She’s the kind of girl you imagine when you think of an Eastern European beauty queen: a blue eyed, 5’9” athletic, blonde with a radiant smile and a body that could stop a truck. Her Instagram followers are amassing for a reason; she’s not just a pretty girl who placed in the top ten in California’s most premier beauty pageant, she’s also Ukraine’s undisputed beach volleyball champion.
Her name is Natalie, and she moved to California from Ukraine ages ago, to pursue a career in sports. As a professional athlete, she played for California’s top teams in professional volleyball tournaments. I follow her on social media out of admiration and respect for her achievements. It makes me proud to share the same heritage with this beautiful, accomplished, young woman.
I opened her Instagram Story on March 2, 2022, and instead of the usual things girls share on social media, I saw a video that Natalie had taken out of a window of a high-rise apartment building in Kiev, Ukraine. The video showed the city in mayhem, with war sirens piercing the air and fighter jets circling like vultures on the horizon. The clip did not seem real, but rather like a scene from a WWII movie.
Natalie had gone to visit her family in Kiev when the war broke out. Rumors of Russian military forces piling up on the border between Ukraine and Belarus had been circulating for a while. At that point, most people thought Putin was simply flexing his muscles, trying to intimidate his neighbors and the rest of the EU. His brutal invasion of Ukraine was a shock to the international community.
Over the next few days, Natalie’s posts were nothing like usual. Missiles lit up the night sky over Odessa near my own hometown of Mykolaiv while explosions pierced the air. Natalie is a US citizen. She still had a chance to catch one of the last few flights to the US, but instead, she embarked on a dangerous mission to try to get her mother and aunt out of Ukraine. It’s a perilous journey. Pictures of cars and families that had been shot trying to leave Ukraine saturated the news.
EACH TIME I opened her Instagram Story, my heart SKIPPED A BEAT.
Is she ok? Is her family STILL ALIVE?
She found a car and drove through Ukraine to its border with Moldova. The upcoming lanes were full of armored vehicles, hundreds and hundreds of tanks and military trucks carrying missiles and solders, heading towards the capital. She was live on IG as she passed a narrow bridge with a block post at the end. Several armed solders with AK-47s in their hands are ready to open fire. I found myself holding my breath. She managed to pass safely and enter Moldova.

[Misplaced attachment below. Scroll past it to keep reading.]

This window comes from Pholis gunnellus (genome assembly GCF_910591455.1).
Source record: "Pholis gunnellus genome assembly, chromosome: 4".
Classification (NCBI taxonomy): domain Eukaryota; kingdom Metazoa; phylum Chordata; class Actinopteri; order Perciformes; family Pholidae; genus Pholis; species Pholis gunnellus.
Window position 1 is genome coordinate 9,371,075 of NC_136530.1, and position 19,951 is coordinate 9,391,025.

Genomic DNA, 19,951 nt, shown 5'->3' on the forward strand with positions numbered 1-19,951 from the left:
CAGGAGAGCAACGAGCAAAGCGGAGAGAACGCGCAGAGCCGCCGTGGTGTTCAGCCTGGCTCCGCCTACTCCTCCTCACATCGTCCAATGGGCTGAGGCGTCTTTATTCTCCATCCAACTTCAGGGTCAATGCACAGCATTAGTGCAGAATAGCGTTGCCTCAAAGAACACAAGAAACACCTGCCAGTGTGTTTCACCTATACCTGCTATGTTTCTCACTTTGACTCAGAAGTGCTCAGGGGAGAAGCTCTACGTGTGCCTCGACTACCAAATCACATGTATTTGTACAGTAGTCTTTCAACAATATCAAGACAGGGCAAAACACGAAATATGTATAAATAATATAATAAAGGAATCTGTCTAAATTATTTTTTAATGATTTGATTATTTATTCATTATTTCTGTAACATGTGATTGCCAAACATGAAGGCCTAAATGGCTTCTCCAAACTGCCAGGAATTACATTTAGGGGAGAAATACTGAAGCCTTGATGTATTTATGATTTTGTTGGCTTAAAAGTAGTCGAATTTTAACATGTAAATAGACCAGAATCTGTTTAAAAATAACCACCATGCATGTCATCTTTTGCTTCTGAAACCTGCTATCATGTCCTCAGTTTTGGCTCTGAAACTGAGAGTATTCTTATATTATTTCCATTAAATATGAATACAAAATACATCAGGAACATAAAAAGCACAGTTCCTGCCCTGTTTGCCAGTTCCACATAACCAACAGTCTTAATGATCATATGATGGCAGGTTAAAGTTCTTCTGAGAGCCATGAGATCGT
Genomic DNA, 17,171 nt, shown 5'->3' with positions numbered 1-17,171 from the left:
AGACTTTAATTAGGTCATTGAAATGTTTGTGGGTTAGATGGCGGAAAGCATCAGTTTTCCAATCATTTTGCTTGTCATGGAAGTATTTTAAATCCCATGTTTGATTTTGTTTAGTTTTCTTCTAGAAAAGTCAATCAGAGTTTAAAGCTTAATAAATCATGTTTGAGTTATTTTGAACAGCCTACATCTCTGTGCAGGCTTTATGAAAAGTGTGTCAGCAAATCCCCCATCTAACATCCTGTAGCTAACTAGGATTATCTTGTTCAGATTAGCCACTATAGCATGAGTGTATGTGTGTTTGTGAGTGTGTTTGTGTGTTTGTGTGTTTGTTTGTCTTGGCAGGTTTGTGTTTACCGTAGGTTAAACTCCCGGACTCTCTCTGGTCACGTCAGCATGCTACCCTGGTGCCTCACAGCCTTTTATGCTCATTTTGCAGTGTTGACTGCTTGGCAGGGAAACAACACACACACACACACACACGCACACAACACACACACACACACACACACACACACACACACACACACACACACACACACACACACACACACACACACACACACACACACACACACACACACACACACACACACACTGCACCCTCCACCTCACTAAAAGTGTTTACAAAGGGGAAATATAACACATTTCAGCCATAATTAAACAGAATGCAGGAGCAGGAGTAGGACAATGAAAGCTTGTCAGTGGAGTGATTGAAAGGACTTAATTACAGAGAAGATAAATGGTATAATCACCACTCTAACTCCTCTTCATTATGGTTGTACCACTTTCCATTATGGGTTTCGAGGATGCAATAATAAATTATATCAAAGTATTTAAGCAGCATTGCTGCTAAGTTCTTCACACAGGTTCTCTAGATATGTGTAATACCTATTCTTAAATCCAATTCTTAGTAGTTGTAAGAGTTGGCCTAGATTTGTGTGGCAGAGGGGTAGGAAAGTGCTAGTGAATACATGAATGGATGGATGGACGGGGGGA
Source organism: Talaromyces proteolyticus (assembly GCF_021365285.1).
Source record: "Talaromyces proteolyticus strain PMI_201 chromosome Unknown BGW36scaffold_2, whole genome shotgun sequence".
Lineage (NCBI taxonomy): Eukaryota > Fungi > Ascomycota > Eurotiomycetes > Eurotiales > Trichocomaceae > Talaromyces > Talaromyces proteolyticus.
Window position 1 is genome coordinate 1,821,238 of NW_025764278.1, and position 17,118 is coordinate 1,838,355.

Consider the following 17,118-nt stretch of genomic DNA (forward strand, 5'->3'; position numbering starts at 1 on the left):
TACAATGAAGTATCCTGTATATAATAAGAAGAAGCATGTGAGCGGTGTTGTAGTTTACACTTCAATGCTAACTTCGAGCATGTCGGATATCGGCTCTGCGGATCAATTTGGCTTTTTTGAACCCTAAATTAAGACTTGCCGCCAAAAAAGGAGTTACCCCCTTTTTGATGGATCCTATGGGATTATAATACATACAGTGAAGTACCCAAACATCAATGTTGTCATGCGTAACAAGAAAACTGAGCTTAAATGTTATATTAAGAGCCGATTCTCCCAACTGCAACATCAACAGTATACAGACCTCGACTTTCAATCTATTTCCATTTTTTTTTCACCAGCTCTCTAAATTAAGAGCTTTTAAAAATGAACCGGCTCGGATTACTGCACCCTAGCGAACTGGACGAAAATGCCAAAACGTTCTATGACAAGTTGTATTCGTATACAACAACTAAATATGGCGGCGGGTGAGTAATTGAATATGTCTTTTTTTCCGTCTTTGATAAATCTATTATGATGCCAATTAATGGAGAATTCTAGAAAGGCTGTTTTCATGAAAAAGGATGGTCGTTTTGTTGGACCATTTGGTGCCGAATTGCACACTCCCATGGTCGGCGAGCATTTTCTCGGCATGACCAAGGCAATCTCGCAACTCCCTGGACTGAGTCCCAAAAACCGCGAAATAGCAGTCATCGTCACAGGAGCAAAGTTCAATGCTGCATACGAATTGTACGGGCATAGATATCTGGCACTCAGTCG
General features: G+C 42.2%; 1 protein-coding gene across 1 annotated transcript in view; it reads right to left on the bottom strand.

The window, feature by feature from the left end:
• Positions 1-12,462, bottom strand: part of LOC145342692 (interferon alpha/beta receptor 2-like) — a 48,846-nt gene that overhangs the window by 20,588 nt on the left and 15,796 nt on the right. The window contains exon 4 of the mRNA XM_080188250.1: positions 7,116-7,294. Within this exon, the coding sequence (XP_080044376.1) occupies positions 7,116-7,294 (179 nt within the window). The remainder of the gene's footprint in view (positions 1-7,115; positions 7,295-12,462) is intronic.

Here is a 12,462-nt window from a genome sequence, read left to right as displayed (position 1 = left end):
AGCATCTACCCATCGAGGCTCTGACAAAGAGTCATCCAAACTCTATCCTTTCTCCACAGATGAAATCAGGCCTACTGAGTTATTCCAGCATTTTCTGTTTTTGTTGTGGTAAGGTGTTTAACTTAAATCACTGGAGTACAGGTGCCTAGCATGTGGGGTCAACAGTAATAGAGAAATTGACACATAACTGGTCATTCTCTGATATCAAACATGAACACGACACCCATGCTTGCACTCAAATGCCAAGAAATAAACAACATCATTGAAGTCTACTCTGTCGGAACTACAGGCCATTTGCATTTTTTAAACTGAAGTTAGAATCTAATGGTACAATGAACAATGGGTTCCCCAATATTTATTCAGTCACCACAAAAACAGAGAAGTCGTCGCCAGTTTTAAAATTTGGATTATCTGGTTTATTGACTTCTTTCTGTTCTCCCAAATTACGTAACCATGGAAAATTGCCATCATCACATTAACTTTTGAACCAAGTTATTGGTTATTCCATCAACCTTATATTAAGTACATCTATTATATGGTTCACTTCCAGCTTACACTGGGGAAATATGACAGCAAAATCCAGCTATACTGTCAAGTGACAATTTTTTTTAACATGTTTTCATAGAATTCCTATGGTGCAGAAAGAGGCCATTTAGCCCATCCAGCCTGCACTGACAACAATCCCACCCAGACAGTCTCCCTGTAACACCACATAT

Over 3.2 million people, like Natalie and her mother, have managed to flee Ukraine since the war began. Hundreds of thousands more are trying to leave. Many haven’t been as lucky as they were. Entire families have been shot at while trying to escape. This is the most devastating humanitarian crisis in Europe since WWII, and yet, it has also reveled the best in humanity.
NEVER IN THE HISTORY of the modern world have people been MORE UNITED in the face of a HUMANITARIAN catastrophe.
The countries in the European Union are welcoming Ukrainian refugees with open arms. Many others, including the UK and Canada, have created special visa programs that allow Ukrainian refugees to enter their countries or reunite with family. Poland has accepted over two million refugees, Romania over half a million, while Moldova, Hungary, and Slovakia have each accepted over 300,000.
Transportation companies have been offering free train rides to evacuate people. Hundreds of thousands of volunteers are helping refugees by providing them free rides from the border into neighboring countries, turning their homes and business properties into shelters, and offering food and medical care.
An upscale resort in Moldova turned their entire luxury property into a refugee camp. A maternity hospital in Kishinev offered Ukrainian women free childbirth and postpartum care. Countless churches throughout the United States have held donation drives resulting in entire shipping containers and commercial airplanes full of clothes, canned food, and first aid supplies being sent to Ukraine and neighboring countries. But, maybe most surprising, some of the world’s largest corporations took a cut in their earnings to take a stand against violence.
Google, Facebook, Netflix, TikTok, Apple, Starbucks, McDonald’s, and many others, suspended their operations in Russia, losing millions of dollars but gaining immense respect from the international community. Airbnb, the world’s largest online marketplace for private vacation rentals, opened a Refugee Fund and waived booking fees for those willing to rent short-term housing for refugees. Many major corporations such as Amazon, Google, and Whole Foods, just to name a few, took measures to help displaced Ukrainians by collecting and matching donations.
Witnessing simple people open the doors of their homes to complete strangers, large corporations cut into their profits, and people uniting in the face of a horrible tragedy gives me hope; hope that we, as the human race, are still capable of more good than evil. It is certainly not the time to celebrate just yet as millions of people remain displaced from their homes and thousands are dying in the line of fire. But maybe someday, our good is going to be enough to end wars so that we all can live in peace. Because every good deed, no matter how small or immaterial, makes a difference as long as enough people do it.
So whether you are considering flying to the Ukrainian border to assist with refugees, planning on making a donation to help people of Ukraine, or simply spreading the word about the people in need on your social media, you are getting us one step closer to the world that lives in peace.
Photo Credit: Inna Stiblina, Inna’s Photography
Makeup: Evgenia Vitkov
Model: Agata Vitkov